This Family Got Rejected by Kelly Wearstler. Thankfully, They Didn’t Take No for an Answer

Wearstler. Rob Scheinberg describes the elaborate journey he took to convince the high priestess to Hollywood luxury to accept his request to put her stamp on his Toronto house. He and his wife, Danielle Eden Scheinberg, had it in their minds that the Los Angeles designer legend would be the one to take on the renovation of their newly purchased house. It was a five-story Tudor Revival home measuring 9,000 square feet, located in the leafy Forest Hill neighborhood.

Belgo Chro/Dewulf made the vintage chairs. Roland Mellan designed the custom console. The pendant from 1955 is Stilnovo, and the rubber sconce is Brian Thoreen.Adrian Gaut

A friend who knew Wearstler in London was able to help them after an initial request for information was met with “Sorry she’s very busy.” The designer was busy despite her 65-person team, lifestyle brand, and portfolio of boutique hotels. The couple flew to California from Toronto to present their case personally. Scheinberg declares, “We won’t accept a no.”

Wearstler was impressed with the design expertise of her guests and also by their shared passion for animal activism. Dog Tales is a rescue center in Ontario that houses 230 animals, including horses, cattle, and dogs. Eden-Scheinberg created nap beds from old furniture that she outfitted with dog mattresses on the 50-acre property. It’s like Beyonce coming to your child’s bar Mitzvah.

Wearstler, her husband, and two teenage sons live with her, along with a 1-year-old boy and two rescue dogs. She also has a rotating door of shelter dogs that are pregnant, which her family cares for for months before rehoming the puppies. Wearstler says that she and the two potential clients “really connected” when they met. She grew up in South Carolina, where her luxurious, bold aesthetic is infused with a sense of groundedness. It was their energy that won me over. They were in business.

The library’s curving walls are fitted out with bookcases with an ebonized finish. The table was custom-made, and the parquet floor is from Exquisite Surfaces. Adrian Gaut

Wearstler made frequent visits to the north of the border over the next four-year period as the architects transformed the traditional interior of her client’s house into an oasis with rounded corners and sweeping arches. Wearstler was amazed by the house’s large windows, which overlook the 80-foot trees and the surrounding grounds. She says, “The landscape just pours into the house.”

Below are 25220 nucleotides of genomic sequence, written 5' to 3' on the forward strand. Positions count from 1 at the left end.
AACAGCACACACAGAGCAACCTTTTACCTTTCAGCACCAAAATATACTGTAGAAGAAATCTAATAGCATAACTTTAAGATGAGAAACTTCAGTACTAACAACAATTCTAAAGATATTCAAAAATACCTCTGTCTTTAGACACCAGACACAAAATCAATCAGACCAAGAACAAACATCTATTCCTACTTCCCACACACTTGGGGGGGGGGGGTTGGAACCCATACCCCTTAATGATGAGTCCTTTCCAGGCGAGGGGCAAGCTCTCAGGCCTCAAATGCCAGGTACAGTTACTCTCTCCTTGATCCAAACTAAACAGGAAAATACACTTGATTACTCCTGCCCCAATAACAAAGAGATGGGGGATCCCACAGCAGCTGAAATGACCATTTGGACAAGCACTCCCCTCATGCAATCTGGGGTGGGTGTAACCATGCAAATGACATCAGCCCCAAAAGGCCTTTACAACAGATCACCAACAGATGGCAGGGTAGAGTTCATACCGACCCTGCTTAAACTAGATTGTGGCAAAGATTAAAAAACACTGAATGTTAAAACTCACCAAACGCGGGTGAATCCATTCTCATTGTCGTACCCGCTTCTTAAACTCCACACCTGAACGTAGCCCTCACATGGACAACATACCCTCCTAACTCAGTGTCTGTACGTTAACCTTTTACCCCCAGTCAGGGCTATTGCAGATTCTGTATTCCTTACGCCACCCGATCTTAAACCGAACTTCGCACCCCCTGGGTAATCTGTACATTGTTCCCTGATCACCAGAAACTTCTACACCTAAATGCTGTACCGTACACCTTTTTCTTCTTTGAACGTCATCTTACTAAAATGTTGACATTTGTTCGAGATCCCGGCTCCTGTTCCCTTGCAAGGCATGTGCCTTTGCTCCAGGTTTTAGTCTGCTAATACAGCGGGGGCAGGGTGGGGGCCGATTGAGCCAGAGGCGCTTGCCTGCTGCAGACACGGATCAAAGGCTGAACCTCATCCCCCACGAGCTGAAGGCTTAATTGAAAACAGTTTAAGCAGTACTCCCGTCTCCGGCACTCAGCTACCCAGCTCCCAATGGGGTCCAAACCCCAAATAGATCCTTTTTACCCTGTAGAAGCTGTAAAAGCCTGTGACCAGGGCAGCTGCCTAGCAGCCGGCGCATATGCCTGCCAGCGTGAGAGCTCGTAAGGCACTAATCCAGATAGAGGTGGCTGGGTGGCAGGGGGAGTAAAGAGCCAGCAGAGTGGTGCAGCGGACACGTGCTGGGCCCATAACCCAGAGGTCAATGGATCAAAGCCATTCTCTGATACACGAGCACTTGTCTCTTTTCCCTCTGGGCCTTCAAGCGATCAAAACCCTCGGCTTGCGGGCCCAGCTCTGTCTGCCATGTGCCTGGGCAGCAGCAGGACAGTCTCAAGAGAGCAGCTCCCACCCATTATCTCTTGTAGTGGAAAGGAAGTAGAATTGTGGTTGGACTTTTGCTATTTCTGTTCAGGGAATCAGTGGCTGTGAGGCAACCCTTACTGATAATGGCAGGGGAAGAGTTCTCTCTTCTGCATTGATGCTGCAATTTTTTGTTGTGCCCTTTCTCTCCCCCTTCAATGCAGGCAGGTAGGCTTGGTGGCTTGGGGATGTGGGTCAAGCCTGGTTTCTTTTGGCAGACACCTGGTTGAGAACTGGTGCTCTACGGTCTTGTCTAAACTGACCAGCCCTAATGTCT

The couple, who both grew up as Israelis and have two young children, wanted to recreate the rustic Bauhaus aesthetic that characterized their childhood. Wearstler was invited to visit their home country, where the three spent two weeks immersed in Mediterranean design. Eden-Scheinberg adds, “That was important to us.” The houses have a lovely old European feel that we wanted to emulate.


Wearstler and her clients now had a clear vision of the world that they wanted to create together. Wearstler then embarked on a global scavenger search, seeking out vintage pieces as well as new commissions from dealers and artisans. She looked for bold, beautiful objects that captivated her. Bedside lamps designed by British designer James Shaw, for example, bring a Seussian feel to the daughter’s bedroom. Wearstler and her team also customized other items. They covered vintage dining chairs with one of Wearstler’s fabrics and created a low-to-the-ground primary bed that has a headboard that extends beyond the mattress width. She says, “We wanted the space to feel cozy.”

The stakeholders worked together to transform a Toronto historic home into a whimsical wonderland with a low-key elegance. Wearstler describes the transformation as “the house had an old soul and we gave a new spirit.” It’s modern and warm. “Everything is tactile and a bit softer than normal.”

Wearstler created the bed for the son’s bedroom, using a deep gray Elitis wallcovering. Steven Bukowski designed the nightstand. The lamp is by Gae Aulenti of Finnish Design Shop. And the Marian Pepler Rug by Christopher Farr.Adrian Gaut

Torontonians have taken their relationship with Wearstler to the next stage–three times over. Now, they are working together on a family getaway in the Ontario countryside. They also have a house built from scratch in Costa Rica and a new animal hospital outside Toronto that will open soon. Scheinberg continues, “She might work with us on other projects.” “Maybe we need more than three.”

Wearstler will not need any more convincing. “I love it. “Rob and Danielle are so talented, and we all learn from one another,” says she. “They make me a better designer.”

Leave a Reply

Your email address will not be published. Required fields are marked *